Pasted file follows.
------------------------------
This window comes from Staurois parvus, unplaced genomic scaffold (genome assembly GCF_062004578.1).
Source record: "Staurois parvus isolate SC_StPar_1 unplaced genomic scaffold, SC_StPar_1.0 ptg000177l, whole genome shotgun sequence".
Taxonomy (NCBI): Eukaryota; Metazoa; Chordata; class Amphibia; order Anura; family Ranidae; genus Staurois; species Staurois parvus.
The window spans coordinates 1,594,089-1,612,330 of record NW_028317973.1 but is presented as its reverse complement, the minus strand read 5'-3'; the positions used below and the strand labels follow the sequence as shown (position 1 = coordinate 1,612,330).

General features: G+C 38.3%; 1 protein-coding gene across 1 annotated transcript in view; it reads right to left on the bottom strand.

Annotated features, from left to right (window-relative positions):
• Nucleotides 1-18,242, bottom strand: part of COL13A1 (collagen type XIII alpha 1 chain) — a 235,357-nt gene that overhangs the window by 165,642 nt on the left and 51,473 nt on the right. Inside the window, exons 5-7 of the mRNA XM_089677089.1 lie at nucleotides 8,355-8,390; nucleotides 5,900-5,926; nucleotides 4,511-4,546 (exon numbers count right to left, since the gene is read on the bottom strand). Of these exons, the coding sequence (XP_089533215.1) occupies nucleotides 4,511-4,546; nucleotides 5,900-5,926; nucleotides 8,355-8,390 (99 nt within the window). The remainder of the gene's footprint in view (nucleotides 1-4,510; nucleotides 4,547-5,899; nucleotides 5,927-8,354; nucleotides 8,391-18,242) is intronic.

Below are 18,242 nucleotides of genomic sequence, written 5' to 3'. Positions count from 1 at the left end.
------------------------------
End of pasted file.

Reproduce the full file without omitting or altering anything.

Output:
This window comes from Staurois parvus, unplaced genomic scaffold (genome assembly GCF_062004578.1).
Source record: "Staurois parvus isolate SC_StPar_1 unplaced genomic scaffold, SC_StPar_1.0 ptg000177l, whole genome shotgun sequence".
Taxonomy (NCBI): Eukaryota; Metazoa; Chordata; class Amphibia; order Anura; family Ranidae; genus Staurois; species Staurois parvus.
The window spans coordinates 1,594,089-1,612,330 of record NW_028317973.1 but is presented as its reverse complement, the minus strand read 5'-3'; the positions used below and the strand labels follow the sequence as shown (position 1 = coordinate 1,612,330).

General features: G+C 38.3%; 1 protein-coding gene across 1 annotated transcript in view; it reads right to left on the bottom strand.

Annotated features, from left to right (window-relative positions):
• Nucleotides 1-18,242, bottom strand: part of COL13A1 (collagen type XIII alpha 1 chain) — a 235,357-nt gene that overhangs the window by 165,642 nt on the left and 51,473 nt on the right. Inside the window, exons 5-7 of the mRNA XM_089677089.1 lie at nucleotides 8,355-8,390; nucleotides 5,900-5,926; nucleotides 4,511-4,546 (exon numbers count right to left, since the gene is read on the bottom strand). Of these exons, the coding sequence (XP_089533215.1) occupies nucleotides 4,511-4,546; nucleotides 5,900-5,926; nucleotides 8,355-8,390 (99 nt within the window). The remainder of the gene's footprint in view (nucleotides 1-4,510; nucleotides 4,547-5,899; nucleotides 5,927-8,354; nucleotides 8,391-18,242) is intronic.

Below are 18,242 nucleotides of genomic sequence, written 5' to 3'. Positions count from 1 at the left end.